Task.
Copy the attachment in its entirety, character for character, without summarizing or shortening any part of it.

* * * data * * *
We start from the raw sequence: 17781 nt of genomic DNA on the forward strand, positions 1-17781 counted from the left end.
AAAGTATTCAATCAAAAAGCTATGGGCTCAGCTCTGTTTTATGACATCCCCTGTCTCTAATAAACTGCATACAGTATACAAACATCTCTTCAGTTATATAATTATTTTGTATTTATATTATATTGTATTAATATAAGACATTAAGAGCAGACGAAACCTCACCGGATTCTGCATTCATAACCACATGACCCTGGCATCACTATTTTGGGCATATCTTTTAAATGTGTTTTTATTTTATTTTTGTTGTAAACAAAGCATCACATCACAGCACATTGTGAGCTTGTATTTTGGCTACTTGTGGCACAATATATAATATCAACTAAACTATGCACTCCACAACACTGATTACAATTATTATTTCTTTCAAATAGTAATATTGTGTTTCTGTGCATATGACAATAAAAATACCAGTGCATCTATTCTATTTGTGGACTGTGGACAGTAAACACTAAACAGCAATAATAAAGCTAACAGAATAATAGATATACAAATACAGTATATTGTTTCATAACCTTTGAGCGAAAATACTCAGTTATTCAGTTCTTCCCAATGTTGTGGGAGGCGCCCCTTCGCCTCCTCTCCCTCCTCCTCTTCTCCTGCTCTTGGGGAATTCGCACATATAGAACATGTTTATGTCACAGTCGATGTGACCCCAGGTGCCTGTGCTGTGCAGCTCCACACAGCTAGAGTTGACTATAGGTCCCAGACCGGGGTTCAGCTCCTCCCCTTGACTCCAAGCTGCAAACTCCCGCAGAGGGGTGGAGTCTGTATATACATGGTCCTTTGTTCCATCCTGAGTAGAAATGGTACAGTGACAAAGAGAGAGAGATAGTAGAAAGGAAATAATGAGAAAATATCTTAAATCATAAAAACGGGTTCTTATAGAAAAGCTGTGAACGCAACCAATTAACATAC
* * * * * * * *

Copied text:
We start from the raw sequence: 17781 nt of genomic DNA on the forward strand, positions 1-17781 counted from the left end.
AAAGTATTCAATCAAAAAGCTATGGGCTCAGCTCTGTTTTATGACATCCCCTGTCTCTAATAAACTGCATACAGTATACAAACATCTCTTCAGTTATATAATTATTTTGTATTTATATTATATTGTATTAATATAAGACATTAAGAGCAGACGAAACCTCACCGGATTCTGCATTCATAACCACATGACCCTGGCATCACTATTTTGGGCATATCTTTTAAATGTGTTTTTATTTTATTTTTGTTGTAAACAAAGCATCACATCACAGCACATTGTGAGCTTGTATTTTGGCTACTTGTGGCACAATATATAATATCAACTAAACTATGCACTCCACAACACTGATTACAATTATTATTTCTTTCAAATAGTAATATTGTGTTTCTGTGCATATGACAATAAAAATACCAGTGCATCTATTCTATTTGTGGACTGTGGACAGTAAACACTAAACAGCAATAATAAAGCTAACAGAATAATAGATATACAAATACAGTATATTGTTTCATAACCTTTGAGCGAAAATACTCAGTTATTCAGTTCTTCCCAATGTTGTGGGAGGCGCCCCTTCGCCTCCTCTCCCTCCTCCTCTTCTCCTGCTCTTGGGGAATTCGCACATATAGAACATGTTTATGTCACAGTCGATGTGACCCCAGGTGCCTGTGCTGTGCAGCTCCACACAGCTAGAGTTGACTATAGGTCCCAGACCGGGGTTCAGCTCCTCCCCTTGACTCCAAGCTGCAAACTCCCGCAGAGGGGTGGAGTCTGTATATACATGGTCCTTTGTTCCATCCTGAGTAGAAATGGTACAGTGACAAAGAGAGAGAGATAGTAGAAAGGAAATAATGAGAAAATATCTTAAATCATAAAAACGGGTTCTTATAGAAAAGCTGTGAACGCAACCAATTAACATAC